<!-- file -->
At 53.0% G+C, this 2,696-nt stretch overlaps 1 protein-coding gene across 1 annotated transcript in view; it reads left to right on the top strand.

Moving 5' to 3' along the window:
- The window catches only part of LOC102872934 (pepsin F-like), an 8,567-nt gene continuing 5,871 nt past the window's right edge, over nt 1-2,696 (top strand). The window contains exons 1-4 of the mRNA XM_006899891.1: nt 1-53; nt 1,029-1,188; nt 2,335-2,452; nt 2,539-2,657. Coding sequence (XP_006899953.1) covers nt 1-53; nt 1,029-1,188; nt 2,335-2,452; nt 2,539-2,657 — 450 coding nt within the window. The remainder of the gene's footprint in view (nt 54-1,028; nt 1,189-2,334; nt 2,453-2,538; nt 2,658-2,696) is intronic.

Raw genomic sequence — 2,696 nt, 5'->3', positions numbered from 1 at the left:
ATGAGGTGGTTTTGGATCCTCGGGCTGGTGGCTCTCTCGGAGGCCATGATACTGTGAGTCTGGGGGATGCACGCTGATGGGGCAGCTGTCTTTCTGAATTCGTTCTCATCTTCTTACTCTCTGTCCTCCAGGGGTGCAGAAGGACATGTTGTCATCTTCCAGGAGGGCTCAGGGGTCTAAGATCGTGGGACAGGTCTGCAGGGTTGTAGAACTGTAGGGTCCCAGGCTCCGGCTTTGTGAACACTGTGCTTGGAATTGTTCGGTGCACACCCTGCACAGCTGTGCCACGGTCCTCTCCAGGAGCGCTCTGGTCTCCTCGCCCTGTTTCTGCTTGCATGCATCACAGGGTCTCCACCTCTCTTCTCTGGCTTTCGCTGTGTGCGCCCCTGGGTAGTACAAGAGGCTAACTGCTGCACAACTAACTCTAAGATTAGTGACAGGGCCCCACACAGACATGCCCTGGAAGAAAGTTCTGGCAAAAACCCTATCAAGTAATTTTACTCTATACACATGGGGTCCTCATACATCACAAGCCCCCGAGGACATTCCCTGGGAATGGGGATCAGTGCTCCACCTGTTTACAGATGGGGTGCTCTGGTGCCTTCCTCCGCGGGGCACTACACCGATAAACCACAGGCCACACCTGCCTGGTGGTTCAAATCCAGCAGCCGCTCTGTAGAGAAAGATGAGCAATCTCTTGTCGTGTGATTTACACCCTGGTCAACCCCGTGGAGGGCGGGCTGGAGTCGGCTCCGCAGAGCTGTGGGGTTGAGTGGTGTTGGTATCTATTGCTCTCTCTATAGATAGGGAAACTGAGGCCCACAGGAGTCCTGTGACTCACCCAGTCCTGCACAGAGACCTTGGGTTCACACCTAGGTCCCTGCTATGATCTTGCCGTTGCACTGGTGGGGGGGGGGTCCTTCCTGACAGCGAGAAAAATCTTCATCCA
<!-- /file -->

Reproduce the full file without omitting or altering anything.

At 53.0% G+C, this 2,696-nt stretch overlaps 1 protein-coding gene across 1 annotated transcript in view; it reads left to right on the top strand.

Moving 5' to 3' along the window:
- The window catches only part of LOC102872934 (pepsin F-like), an 8,567-nt gene continuing 5,871 nt past the window's right edge, over nt 1-2,696 (top strand). The window contains exons 1-4 of the mRNA XM_006899891.1: nt 1-53; nt 1,029-1,188; nt 2,335-2,452; nt 2,539-2,657. Coding sequence (XP_006899953.1) covers nt 1-53; nt 1,029-1,188; nt 2,335-2,452; nt 2,539-2,657 — 450 coding nt within the window. The remainder of the gene's footprint in view (nt 54-1,028; nt 1,189-2,334; nt 2,453-2,538; nt 2,658-2,696) is intronic.

Raw genomic sequence — 2,696 nt, 5'->3', positions numbered from 1 at the left:
ATGAGGTGGTTTTGGATCCTCGGGCTGGTGGCTCTCTCGGAGGCCATGATACTGTGAGTCTGGGGGATGCACGCTGATGGGGCAGCTGTCTTTCTGAATTCGTTCTCATCTTCTTACTCTCTGTCCTCCAGGGGTGCAGAAGGACATGTTGTCATCTTCCAGGAGGGCTCAGGGGTCTAAGATCGTGGGACAGGTCTGCAGGGTTGTAGAACTGTAGGGTCCCAGGCTCCGGCTTTGTGAACACTGTGCTTGGAATTGTTCGGTGCACACCCTGCACAGCTGTGCCACGGTCCTCTCCAGGAGCGCTCTGGTCTCCTCGCCCTGTTTCTGCTTGCATGCATCACAGGGTCTCCACCTCTCTTCTCTGGCTTTCGCTGTGTGCGCCCCTGGGTAGTACAAGAGGCTAACTGCTGCACAACTAACTCTAAGATTAGTGACAGGGCCCCACACAGACATGCCCTGGAAGAAAGTTCTGGCAAAAACCCTATCAAGTAATTTTACTCTATACACATGGGGTCCTCATACATCACAAGCCCCCGAGGACATTCCCTGGGAATGGGGATCAGTGCTCCACCTGTTTACAGATGGGGTGCTCTGGTGCCTTCCTCCGCGGGGCACTACACCGATAAACCACAGGCCACACCTGCCTGGTGGTTCAAATCCAGCAGCCGCTCTGTAGAGAAAGATGAGCAATCTCTTGTCGTGTGATTTACACCCTGGTCAACCCCGTGGAGGGCGGGCTGGAGTCGGCTCCGCAGAGCTGTGGGGTTGAGTGGTGTTGGTATCTATTGCTCTCTCTATAGATAGGGAAACTGAGGCCCACAGGAGTCCTGTGACTCACCCAGTCCTGCACAGAGACCTTGGGTTCACACCTAGGTCCCTGCTATGATCTTGCCGTTGCACTGGTGGGGGGGGGGTCCTTCCTGACAGCGAGAAAAATCTTCATCCA